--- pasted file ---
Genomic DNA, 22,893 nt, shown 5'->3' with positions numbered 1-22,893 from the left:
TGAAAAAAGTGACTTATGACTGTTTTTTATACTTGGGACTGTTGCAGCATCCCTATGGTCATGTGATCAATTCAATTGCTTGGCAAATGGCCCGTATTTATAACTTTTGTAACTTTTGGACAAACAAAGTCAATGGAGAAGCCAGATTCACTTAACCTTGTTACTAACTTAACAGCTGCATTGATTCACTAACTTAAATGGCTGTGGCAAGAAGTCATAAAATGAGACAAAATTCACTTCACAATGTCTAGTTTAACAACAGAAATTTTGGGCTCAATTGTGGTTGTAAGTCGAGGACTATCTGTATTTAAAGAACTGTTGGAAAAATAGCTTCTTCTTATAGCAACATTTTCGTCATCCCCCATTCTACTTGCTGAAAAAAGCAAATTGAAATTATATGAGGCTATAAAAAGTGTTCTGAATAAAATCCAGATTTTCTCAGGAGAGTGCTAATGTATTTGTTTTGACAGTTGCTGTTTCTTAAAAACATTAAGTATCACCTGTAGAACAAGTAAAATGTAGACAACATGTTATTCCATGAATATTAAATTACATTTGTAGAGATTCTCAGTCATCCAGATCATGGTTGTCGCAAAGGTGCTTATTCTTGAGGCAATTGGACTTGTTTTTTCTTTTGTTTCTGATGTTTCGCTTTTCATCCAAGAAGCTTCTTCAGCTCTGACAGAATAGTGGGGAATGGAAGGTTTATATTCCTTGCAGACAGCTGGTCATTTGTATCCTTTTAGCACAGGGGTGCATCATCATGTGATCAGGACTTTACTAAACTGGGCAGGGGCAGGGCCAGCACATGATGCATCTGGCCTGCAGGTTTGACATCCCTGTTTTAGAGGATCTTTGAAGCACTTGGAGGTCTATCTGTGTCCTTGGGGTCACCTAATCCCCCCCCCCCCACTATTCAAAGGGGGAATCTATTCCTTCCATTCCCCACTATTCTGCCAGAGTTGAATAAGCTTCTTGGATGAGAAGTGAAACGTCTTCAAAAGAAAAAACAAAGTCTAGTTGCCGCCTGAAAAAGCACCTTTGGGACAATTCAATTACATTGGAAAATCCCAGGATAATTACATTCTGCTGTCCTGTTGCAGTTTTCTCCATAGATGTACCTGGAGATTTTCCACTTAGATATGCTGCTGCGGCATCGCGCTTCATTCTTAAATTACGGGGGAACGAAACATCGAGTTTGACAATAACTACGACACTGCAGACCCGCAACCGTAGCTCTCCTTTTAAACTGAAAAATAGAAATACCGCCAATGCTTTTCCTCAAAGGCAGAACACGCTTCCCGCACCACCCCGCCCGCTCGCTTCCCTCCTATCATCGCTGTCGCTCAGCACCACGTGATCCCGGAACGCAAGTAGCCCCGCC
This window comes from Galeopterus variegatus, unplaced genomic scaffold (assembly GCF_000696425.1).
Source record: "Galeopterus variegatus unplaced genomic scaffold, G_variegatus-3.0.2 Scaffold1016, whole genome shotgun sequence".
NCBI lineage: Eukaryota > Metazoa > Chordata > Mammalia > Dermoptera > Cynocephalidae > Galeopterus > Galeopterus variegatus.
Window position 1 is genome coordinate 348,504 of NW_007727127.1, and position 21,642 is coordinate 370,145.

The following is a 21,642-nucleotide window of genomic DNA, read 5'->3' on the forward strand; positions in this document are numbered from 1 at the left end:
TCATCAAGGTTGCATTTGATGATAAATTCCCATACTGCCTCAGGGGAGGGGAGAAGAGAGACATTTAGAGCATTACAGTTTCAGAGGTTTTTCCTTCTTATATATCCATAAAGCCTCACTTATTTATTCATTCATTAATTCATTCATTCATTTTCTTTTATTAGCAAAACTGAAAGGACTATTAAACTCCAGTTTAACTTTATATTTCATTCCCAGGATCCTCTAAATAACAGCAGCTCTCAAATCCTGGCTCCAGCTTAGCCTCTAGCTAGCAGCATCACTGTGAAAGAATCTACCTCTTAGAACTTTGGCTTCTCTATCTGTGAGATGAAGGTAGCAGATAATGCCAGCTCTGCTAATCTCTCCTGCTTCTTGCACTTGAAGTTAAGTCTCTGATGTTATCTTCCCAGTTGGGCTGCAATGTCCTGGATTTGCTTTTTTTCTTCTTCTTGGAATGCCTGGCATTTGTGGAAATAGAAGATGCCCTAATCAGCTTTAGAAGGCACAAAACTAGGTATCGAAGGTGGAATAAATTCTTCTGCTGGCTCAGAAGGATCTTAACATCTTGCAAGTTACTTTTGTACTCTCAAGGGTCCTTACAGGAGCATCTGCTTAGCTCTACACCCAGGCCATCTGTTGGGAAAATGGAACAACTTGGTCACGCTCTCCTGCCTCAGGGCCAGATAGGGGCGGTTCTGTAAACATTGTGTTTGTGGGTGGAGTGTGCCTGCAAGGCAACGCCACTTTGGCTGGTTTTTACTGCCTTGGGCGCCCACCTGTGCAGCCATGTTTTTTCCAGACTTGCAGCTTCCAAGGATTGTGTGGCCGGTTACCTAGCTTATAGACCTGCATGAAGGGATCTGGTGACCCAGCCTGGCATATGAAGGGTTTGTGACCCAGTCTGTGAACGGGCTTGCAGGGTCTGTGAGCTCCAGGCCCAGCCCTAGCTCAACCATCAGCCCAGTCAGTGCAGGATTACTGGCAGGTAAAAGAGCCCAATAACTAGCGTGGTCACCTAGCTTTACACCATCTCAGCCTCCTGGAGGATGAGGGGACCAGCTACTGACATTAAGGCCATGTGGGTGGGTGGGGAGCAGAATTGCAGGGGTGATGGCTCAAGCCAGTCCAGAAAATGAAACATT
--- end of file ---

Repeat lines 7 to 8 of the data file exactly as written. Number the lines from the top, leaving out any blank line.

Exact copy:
The following is a 21,642-nucleotide window of genomic DNA, read 5'->3' on the forward strand; positions in this document are numbered from 1 at the left end:
TCATCAAGGTTGCATTTGATGATAAATTCCCATACTGCCTCAGGGGAGGGGAGAAGAGAGACATTTAGAGCATTACAGTTTCAGAGGTTTTTCCTTCTTATATATCCATAAAGCCTCACTTATTTATTCATTCATTAATTCATTCATTCATTTTCTTTTATTAGCAAAACTGAAAGGACTATTAAACTCCAGTTTAACTTTATATTTCATTCCCAGGATCCTCTAAATAACAGCAGCTCTCAAATCCTGGCTCCAGCTTAGCCTCTAGCTAGCAGCATCACTGTGAAAGAATCTACCTCTTAGAACTTTGGCTTCTCTATCTGTGAGATGAAGGTAGCAGATAATGCCAGCTCTGCTAATCTCTCCTGCTTCTTGCACTTGAAGTTAAGTCTCTGATGTTATCTTCCCAGTTGGGCTGCAATGTCCTGGATTTGCTTTTTTTCTTCTTCTTGGAATGCCTGGCATTTGTGGAAATAGAAGATGCCCTAATCAGCTTTAGAAGGCACAAAACTAGGTATCGAAGGTGGAATAAATTCTTCTGCTGGCTCAGAAGGATCTTAACATCTTGCAAGTTACTTTTGTACTCTCAAGGGTCCTTACAGGAGCATCTGCTTAGCTCTACACCCAGGCCATCTGTTGGGAAAATGGAACAACTTGGTCACGCTCTCCTGCCTCAGGGCCAGATAGGGGCGGTTCTGTAAACATTGTGTTTGTGGGTGGAGTGTGCCTGCAAGGCAACGCCACTTTGGCTGGTTTTTACTGCCTTGGGCGCCCACCTGTGCAGCCATGTTTTTTCCAGACTTGCAGCTTCCAAGGATTGTGTGGCCGGTTACCTAGCTTATAGACCTGCATGAAGGGATCTGGTGACCCAGCCTGGCATATGAAGGGTTTGTGACCCAGTCTGTGAACGGGCTTGCAGGGTCTGTGAGCTCCAGGCCCAGCCCTAGCTCAACCATCAGCCCAGTCAGTGCAGGATTACTGGCAGGTAAAAGAGCCCAATAACTAGCGTGGTCACCTAGCTTTACACCATCTCAGCCTCCTGGAGGATGAGGGGACCAGCTACTGACATTAAGGCCATGTGGGTGGGTGGGGAGCAGAATTGCAGGGGTGATGGCTCAAGCCAGTCCAGAAAATGAAACATT